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Is the English Language -- Are Other Languages -- Doomed?

When I was a child, Mom would "nag" me if I made a mistake in my speech. I suppose she couldn't help it. She'd majored in English at Temple University, after all. But it didn't stop with my mom.

I have became rather loquacious, as a result. Although imperfect, I am a perfectionist. Maybe I go too far.

Today, the rule seems to be that pronunciation, spelling, grammar, and even logic do not matter. While it's good to take a reasonable approach, at the same time a lackadaisical attitude threatens to degrade communication.

Consider a couple of common, minor errors thrust upon us due to our not taking a diligent stance...

  1. George is stressed out. His friend tells him he should " try and relax ". Suppose he does try and fails. How does that help him relax? He should have been advised " try to relax ".
  2. In his geometry class, Bob demonstrates exceptional skill. His friend, Bill, suggests he is " better than any " of the students. Would it not be better to say that Bob is better than any other student ? You see, Bob is not better than himself.

True, we understand the intent. Yet even so, the logic of communication has been compromised.

Image Credit » Pixabay

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lookatdesktop wrote on March 26, 2018, 9:14 PM

A common mistake. I tend to omit some words in my sentences as I speak out loud to others. I know it's better of course, to use proper English, as you say. Is it doomed? I think is has, in many cases, gone way beyond that. Like, I ain't gonna bother tryin to change people cause they use TEXTing language and emoticons anyway. LOL

MegL wrote on March 27, 2018, 3:17 AM

My parents both corrected my English as a child and I do that to my children and grandchildren. English is a complex language and needs constant practice and learning.

Kasman wrote on March 27, 2018, 3:28 PM

Language evolves over time and even the meaning of words changes. Google was originally only a company name (a noun) but it has morphed into the adjective to Google and (as lookatdesktop comments) social media has led to the introduction of new ways of expressing ourselves - a kind of 'shorthand' for words and phrases - LOL, WTF, OMG and even emojis and emoticons can be used instead of actual words as a quick way to reply to someone. Many lament that the various social medias are 'ruining our language' but I prefer to say that our language(s) are evolving and I do not believe that communication is being degraded although it is certainly being altered. So are our languages doomed? Well, yes, as we speak them today, but 'doomed' is the wrong word. I say that they are being advanced. Is this a good thing or a bad thing? Actually VinceSummers it's probably only old codgers like you and I who care. The younger generation doesn't seem to be bothered - they are embracing these changes wholeheartedly!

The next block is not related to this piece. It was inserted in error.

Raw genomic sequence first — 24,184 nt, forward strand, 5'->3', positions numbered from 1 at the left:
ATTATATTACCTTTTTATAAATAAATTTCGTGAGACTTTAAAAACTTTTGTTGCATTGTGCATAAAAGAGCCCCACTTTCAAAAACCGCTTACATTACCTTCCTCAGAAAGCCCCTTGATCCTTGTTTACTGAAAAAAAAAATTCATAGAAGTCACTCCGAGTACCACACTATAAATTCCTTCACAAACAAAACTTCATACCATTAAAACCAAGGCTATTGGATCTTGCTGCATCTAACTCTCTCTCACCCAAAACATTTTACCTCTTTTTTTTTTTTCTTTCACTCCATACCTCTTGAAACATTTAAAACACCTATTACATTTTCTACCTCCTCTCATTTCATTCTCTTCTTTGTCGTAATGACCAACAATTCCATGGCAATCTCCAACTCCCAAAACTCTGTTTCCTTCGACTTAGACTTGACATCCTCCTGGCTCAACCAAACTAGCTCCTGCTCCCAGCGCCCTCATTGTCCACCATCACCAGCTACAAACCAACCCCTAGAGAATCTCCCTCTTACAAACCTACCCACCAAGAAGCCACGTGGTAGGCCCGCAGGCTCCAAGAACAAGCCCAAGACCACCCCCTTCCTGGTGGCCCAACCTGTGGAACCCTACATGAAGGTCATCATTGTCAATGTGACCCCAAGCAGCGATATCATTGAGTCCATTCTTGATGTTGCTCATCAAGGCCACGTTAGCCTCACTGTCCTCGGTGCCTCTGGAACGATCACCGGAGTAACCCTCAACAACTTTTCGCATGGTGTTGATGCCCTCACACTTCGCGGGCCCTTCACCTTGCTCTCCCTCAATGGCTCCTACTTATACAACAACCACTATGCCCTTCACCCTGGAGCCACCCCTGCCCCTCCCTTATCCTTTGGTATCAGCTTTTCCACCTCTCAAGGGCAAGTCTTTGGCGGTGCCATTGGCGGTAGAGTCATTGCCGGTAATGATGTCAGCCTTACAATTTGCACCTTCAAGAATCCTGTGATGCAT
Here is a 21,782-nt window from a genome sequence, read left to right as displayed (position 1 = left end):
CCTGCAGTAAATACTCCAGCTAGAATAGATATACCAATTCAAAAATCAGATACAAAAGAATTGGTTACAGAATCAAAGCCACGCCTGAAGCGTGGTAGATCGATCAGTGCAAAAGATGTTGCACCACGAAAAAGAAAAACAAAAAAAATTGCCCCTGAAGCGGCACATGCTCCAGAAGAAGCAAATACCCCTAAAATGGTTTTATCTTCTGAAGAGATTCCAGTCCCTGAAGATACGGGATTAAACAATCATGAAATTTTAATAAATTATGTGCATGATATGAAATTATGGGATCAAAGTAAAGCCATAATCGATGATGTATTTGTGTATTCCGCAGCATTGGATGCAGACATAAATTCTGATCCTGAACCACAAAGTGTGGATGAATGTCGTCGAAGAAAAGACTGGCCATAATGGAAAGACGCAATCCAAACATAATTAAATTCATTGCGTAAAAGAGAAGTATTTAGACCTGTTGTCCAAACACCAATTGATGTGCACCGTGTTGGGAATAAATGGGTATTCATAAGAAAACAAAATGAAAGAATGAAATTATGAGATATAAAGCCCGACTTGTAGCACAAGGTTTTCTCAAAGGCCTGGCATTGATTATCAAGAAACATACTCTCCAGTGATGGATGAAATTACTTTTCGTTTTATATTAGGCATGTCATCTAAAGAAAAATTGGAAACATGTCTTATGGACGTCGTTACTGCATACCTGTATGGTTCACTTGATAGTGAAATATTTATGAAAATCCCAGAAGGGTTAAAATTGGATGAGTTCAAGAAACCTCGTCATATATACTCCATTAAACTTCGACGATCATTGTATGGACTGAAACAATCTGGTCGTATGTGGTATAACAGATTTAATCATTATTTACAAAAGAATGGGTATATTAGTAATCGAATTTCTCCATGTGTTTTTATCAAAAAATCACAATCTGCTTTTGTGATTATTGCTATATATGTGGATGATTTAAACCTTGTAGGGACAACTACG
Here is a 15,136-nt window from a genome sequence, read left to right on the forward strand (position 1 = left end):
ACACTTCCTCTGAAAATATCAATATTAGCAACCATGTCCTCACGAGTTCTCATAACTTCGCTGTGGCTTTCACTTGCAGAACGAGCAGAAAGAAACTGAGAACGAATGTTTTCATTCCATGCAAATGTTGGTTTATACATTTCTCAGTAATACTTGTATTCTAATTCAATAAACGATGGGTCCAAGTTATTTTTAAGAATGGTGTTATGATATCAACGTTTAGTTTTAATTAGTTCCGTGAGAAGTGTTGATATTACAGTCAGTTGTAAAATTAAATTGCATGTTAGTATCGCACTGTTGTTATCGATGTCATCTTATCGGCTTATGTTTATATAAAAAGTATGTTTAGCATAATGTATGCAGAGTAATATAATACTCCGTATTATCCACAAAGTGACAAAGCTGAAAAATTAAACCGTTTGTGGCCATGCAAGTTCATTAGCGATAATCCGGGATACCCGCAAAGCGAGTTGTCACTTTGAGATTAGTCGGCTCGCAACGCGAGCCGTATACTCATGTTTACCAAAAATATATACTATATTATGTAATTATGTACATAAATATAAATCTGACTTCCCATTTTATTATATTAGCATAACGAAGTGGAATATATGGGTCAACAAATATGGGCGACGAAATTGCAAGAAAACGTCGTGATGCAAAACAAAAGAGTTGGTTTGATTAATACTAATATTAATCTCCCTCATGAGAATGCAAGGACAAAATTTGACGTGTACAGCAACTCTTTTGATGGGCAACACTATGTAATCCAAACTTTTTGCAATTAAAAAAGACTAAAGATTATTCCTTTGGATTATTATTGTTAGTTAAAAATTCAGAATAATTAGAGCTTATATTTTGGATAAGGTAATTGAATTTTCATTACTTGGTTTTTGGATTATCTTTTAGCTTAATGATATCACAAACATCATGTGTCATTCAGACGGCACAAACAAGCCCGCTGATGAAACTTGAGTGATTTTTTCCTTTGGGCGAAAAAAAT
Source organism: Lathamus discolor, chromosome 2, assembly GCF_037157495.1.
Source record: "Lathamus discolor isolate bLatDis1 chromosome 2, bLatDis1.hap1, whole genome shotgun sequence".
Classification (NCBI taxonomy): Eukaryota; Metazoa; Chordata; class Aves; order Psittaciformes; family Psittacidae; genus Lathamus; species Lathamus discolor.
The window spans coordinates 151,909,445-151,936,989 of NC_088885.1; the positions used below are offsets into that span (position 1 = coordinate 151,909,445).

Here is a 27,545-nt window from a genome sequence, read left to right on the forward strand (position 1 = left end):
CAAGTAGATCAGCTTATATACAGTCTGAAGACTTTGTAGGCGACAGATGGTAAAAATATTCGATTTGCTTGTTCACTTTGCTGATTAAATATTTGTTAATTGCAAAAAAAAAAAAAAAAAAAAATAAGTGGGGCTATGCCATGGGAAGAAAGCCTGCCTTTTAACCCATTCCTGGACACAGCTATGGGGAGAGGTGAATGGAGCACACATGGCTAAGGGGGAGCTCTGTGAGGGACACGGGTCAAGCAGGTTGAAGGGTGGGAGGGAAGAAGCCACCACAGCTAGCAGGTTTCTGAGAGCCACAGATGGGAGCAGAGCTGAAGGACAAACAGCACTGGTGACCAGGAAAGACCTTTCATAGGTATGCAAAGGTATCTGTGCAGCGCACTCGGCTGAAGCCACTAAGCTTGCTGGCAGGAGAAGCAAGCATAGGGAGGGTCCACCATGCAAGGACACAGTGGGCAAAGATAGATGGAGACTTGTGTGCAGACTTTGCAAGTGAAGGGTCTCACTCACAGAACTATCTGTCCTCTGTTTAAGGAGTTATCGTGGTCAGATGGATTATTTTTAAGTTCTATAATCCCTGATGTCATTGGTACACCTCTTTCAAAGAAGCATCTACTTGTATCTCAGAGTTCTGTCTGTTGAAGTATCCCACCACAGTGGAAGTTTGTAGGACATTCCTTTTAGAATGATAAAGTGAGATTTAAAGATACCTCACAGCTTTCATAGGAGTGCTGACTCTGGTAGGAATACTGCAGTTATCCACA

Last Edited: March 27, 2018, 3:30 PM

VinceSummers wrote on March 27, 2018, 8:46 PM

It's easier to travel downhill than on a level plain. If the changes were constructive ones, I would agree. Some of them may be. But in all frankness, I do not believe most of them are. As is the case with other aspects of Society, I "see the entropy increasing."

RonElFran wrote on April 3, 2018, 2:26 AM

The problem is that languages adamantly refuse to follow the "logic of communication." I remember when I was studying Spanish in Mexico. The instructor emphasized that students who expect the language to follow rules of logic (liks us engineer types) are the ones who will never master the language. I understand that English is a particularly messy language for non-native speakers to learn.

VinceSummers wrote on April 3, 2018, 7:47 AM

Precisely! I've long held a position should be created entitled "Word Engineer". And there should be corresponding others who determine what will, and what will not, be admitted into the language.